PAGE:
Friday, December 17, 2004


God's Coloring Book Has No Lines

Jack Fox, there on the beach in May 2003, could have been a more typical evangelical. He could have dropped his set lines and then turned away in disgust as I rebuffed his speech and continued working on my sculpture. Instead, he started by asking God to help him be sincere.

He could have come to the beach determined to win one more for Jesus, motivated more by guilt or production quotas than anything else. He could have skipped the beach completely, instead hanging out with his pastor friends at the Mosaic conference. He might have gone to a soup kitchen on Skid Row, telling God that Jack himself knew what was best.

Instead of all that, he humbly followed Jesus' urging. Jack might not have known why he was going to the beach, or he might have thought it was just to take a break from midwestern flat cornfields. The Holy Spirit hinted and Jack responded, not at all clear on what would happen, but in expectation of at least a few hours at the edge of God's creation watching the waves come and go, wash and recede.

"Nate is kind of bummed about his 'Little Christmas Tree.' He had some investors interested but they wanted a new ending. It changed the story completely and made it preachy. Nate finally went to them and told them he appreciated their interest but what they were proposing was not his story. We haven't heard from them since." Deb is very animated as she tells us this.
"Good for him," I say. I didn't like any of their proposed endings. "This is exactly why I do only projects I can do myself. You run it through the financing mill and it comes out looking just like everything else from Hollywood."
"Oh, this isn't Hollywood. It's a church organization."
"That has been affected by Hollywood."

Jack could have stepped onto the beach already knowing all the answers. He could have approached someone and pressed "Play" on his evangelical speech circuit. I've seen it, and heard it, before. This kind of behavior is encouraged by churches, even those that know better. It seems there is no other way to get the idea across.

I came to the life group meeting expecting a discussion on another aspect of the Holy Spirit. Instead, the topic is how we need to go out and drum up more interest. Bring in new people. The implication is that we're all supposed to be the same, knowing the ending before we start.

"I had an interesting day at work," Joe says. He's normally quiet.
"Go ahead, bro." Carl invites.
"One of my co-workers, who knows I'm a Christian, asked me some questions. Now the day had been quiet up until then, no phone calls for two hours. As soon as she asked her questions about God the phone started ringing."
I know that, remembering many events. The timing is uncanny.
"I started to answer, and another co-worker started laughing. 'How can you believe that drivel?' he said. But when I finished the phone calls I was able to answer her questions and also talk to the other guy. I stood up to him and gave him the gospel."
Carl, naturally, is ecstatic. "Way to go, bro!"

It is a remarkable event, but not exactly in the way Carl thinks.
"We have an honorable God," I say. "We don't need to be embarrassed at all when talking about Him." Evidence of the Holy Spirit. We grow stronger backbones. "Why is it Buddhists and Muslims are free to talk about their religion and it turns into a discussion, but Christians who present their ideas are preaching?"

Maybe it has something to do with common experience: the unfeeling presentation of set words without any regard for circumstances. It's the verbal equivalent of handing out rocks when bread is truly called for. No wonder Christianity has a bad rap.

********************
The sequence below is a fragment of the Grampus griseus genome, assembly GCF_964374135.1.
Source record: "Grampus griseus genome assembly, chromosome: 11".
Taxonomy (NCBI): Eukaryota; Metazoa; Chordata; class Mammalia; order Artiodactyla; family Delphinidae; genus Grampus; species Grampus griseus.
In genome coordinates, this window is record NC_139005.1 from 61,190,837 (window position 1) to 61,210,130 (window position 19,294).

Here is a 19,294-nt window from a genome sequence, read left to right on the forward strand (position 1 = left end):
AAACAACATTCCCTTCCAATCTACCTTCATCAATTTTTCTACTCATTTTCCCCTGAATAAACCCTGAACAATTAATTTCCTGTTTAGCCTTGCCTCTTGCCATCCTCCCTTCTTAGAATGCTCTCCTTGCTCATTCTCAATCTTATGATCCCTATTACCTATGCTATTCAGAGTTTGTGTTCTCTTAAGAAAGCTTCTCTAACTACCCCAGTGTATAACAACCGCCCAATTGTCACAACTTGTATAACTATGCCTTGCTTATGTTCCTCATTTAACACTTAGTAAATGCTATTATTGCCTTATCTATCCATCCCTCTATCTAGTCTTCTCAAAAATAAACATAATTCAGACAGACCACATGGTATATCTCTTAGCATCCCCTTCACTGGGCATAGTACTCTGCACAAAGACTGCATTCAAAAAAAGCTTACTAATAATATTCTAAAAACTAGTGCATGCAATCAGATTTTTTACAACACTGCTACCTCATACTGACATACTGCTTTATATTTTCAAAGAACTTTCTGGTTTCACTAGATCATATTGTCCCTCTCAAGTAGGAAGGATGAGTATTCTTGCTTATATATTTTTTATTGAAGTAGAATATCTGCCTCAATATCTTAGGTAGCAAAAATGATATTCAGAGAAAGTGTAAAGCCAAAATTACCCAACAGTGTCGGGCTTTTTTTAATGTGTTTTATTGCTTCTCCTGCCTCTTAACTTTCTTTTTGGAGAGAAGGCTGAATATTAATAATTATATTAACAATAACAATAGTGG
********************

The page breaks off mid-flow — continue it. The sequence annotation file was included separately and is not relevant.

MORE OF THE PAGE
Where I make sculptures is as far from the easy access points as possible, but that, while being a bonus, isn't why I'm way out there. My mother gave me a sense of presentation and the flat sand behind the breakwater is a good stage for my performance. People have to work to get out here, walking across a long stretch of dry, loose sand. Jack walked the beach on that sunny day in May and ended up out on the flat.

Later, Deb is sprawled across the big armchair with Winston lying in her lap. I'm stretched out on the couch as midnight approaches. Nate's working late, redoing the work of an editor who screwed things up so royally that he got canned.
"That's why Christian creativity should be better than the world's! We have the Holy Spirit!"
"Yes. I don't know why, but He is just delighted when I'm making something. He loves watching. And helping! The sculptures I've made recently with His hand on mine have been the best I've ever done."

Jack was walking with the Holy Spirit. Several purposes were served. Jack was worshipping the Living God, whose lively ocean was scenting the damp spring air. He was enjoying the day with the sun on his face, letting his mind unwind from the intensity of the conference. And the Holy Spirit was along for the ride, like an old-time whaler ready with a harpoon of love.

God knew exactly what He was doing. He had guided events for years to reach just this confluence. A man from Kansas, a man from Indiana, an idea from Heaven out there in the real world. If any of us had tried to plan this, or force it to happen, the spirit would have died and a few months later I'd have followed. Instead, sensitivity ruled the day. Jack moved and I was struck.

What man could write a script like this? What class in evangelism could have prepared anyone for this kind of encounter? Only the Holy Spirit could have pulled this off, in His years of remaking Jack's soul and letting mine deteriorate under His protection. Each person is unique already, and God intends that we become more so. Throw away the instructions. Listen to the Holy Spirit, who is Life itself.

2004 December 17
#1 in "Real World Evangelism"

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